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Search for missing bison continues with Ontario community involved

Search for missing bison continues with Ontario community involved

West Nipissing community helps farmer search for escaped bison herd.

By Andrew Joseph,, Photo by Level Up Filming, from Pixabay

There's nothing better than community support when things go sideways, which is what one bison farmer has discovered in the West Nipissing, Ontario area. 

A mid-December windstorm brought down a tree on a farm. Usually not that big a deal, but in this case, the tree partially took out the fencing meant to keep eight bison within the property of Mesut Ates’ The BisON farm that the family had moved to just three years.

It has probably been a century since—if even ever—that Bison roamed free in the West Nipissing area, yet the eight escaped yearling bison found the surrounding environment much to their liking.

When the fencing collapsed, the spooked bison headed onto a neighbour’s property. Discovering the escape, Ates made moves to block the creatures from entry onto a nearby road, which also happened to drive the animals further into the bush.

Since the animals were already scared and it was getting late, Ates figured he would come back early the next day with bribes of food to follow him back—no muss, no fuss. Or at least that was the plan.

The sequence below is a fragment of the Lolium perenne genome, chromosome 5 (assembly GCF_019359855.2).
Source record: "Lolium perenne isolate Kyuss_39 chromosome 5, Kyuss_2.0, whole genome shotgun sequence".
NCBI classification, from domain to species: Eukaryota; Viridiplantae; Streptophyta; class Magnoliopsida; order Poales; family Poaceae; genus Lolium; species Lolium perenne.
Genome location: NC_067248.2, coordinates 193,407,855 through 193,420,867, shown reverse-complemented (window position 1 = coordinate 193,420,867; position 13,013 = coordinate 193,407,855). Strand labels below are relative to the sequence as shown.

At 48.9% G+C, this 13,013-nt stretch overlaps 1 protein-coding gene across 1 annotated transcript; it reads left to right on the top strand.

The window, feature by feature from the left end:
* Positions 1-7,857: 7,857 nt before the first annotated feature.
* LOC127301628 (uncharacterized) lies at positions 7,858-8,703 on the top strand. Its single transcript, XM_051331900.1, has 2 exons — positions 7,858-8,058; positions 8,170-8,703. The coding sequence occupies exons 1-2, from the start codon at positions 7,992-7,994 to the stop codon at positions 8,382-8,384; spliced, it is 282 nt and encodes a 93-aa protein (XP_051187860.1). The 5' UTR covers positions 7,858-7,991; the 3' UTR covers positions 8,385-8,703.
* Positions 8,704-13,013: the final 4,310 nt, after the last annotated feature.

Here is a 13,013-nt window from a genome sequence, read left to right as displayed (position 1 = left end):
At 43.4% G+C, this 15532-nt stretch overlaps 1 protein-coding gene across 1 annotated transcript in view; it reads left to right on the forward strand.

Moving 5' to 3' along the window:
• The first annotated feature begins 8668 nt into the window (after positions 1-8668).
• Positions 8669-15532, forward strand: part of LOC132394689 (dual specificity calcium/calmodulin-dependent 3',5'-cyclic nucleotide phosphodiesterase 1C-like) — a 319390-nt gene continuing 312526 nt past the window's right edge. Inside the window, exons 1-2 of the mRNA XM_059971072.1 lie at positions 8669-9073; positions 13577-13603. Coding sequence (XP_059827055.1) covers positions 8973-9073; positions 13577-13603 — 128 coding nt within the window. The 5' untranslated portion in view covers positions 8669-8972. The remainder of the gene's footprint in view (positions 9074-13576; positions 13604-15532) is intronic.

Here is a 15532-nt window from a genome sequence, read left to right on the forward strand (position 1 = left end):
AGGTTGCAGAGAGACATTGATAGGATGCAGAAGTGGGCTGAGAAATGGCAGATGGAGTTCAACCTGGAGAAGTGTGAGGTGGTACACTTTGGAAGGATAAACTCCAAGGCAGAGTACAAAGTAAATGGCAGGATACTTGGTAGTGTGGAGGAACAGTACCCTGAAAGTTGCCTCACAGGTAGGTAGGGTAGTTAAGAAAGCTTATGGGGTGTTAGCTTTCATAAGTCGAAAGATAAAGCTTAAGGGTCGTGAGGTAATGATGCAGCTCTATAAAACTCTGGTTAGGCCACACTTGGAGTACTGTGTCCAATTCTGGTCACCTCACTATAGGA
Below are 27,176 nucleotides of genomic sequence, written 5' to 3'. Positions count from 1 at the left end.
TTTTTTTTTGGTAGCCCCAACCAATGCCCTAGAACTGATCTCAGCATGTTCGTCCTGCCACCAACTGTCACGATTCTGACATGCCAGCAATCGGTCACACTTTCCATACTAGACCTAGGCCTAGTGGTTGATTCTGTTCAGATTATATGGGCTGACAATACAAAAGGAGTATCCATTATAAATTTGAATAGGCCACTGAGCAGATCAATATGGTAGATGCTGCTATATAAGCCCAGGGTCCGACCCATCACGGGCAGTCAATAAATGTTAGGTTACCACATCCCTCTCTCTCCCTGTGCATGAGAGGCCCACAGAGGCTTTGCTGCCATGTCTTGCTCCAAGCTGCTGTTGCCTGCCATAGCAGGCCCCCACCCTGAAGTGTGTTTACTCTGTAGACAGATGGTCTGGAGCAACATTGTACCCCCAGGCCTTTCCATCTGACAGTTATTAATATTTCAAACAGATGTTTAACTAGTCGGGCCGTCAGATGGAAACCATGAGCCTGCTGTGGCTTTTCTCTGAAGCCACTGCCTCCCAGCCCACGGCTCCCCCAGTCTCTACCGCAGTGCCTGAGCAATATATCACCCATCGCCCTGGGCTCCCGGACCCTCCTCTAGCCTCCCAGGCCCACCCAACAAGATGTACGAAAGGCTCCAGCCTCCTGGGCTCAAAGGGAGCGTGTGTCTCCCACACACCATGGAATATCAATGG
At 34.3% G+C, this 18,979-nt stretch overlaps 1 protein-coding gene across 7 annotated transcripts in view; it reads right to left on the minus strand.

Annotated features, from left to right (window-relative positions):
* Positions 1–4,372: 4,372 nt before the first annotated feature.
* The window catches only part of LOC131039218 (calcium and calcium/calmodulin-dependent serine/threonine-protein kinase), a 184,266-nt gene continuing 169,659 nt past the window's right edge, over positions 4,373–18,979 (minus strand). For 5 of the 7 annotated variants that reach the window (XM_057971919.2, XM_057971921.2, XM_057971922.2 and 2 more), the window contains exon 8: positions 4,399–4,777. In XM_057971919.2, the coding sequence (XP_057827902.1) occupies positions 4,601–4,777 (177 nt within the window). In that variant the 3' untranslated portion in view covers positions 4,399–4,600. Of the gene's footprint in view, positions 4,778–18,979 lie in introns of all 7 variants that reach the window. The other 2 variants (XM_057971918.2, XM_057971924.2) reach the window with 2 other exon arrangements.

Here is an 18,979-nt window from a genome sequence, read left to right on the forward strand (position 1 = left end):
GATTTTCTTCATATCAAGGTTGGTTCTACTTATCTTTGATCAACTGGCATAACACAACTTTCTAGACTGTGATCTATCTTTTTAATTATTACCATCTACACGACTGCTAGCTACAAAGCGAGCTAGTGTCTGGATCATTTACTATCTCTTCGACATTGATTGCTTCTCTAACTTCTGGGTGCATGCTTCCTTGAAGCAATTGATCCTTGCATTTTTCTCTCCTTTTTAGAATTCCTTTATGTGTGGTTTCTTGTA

But since no one really knows what goes on in the mind of a bison except a bison itself, the creatures still managed to find their way onto a road—much to the chagrin of a car driver who hit one of the animals later that first night.

Unfortunately, the bison was badly hurt—the driver luckily was fine—so an OPP (West Nipissing Ontario Provincial Police) officer was forced to put it out of its misery. The rest of the now seven-bison herd went back into the brush.  

Ates, the next morning, began the task of finding his herd—no knowing of the car accident—following the trail and droppings.

Nearby Crystal Falls resident Nicole Lepage heard about the escaped bison, and despite not knowing the Ates family, offered her assistance. She used her long-time standing clout within the local community to rally others to help the relatively newbie, Ates.

People walked the bush, used drones with video cameras, rode horses and ATVs, but nary a sighting of the bison was found.

Near Sturgeon Falls—six kilometres away from Crystal Falls, reports surfaced that the herd was nearby. A drone search again came up empty.

To help, when the animals were found, Lepage called around for several hours for a portable coral, which was promptly offered up once the problem was revealed.

On Day 3 of the great escape, still nothing in the area.

Then North Bay’s Rob Camirand, owner of RC Drone Services heard about the bison and offered the services of his drone—equipped with more than a standard video camera, his utilized thermal imaging.

Unfortunately, it took Camirand a while to travel to the area, and when he finally arrived the next day (Day 4) snow had begun to fall, which stymied his ability to fly the drone.

We’re now over a week after the bison first escaped into the bush of West Nipissing—and as of December 24, 2021, the creatures are still on the lam. And predatory creatures are a concern.

Ates and his cadre of community searchers continue their efforts. Residents in the area continue to be warned of the creatures possibly crossing the road, the dangers of approaching, and of course, to note where they may have been seen.

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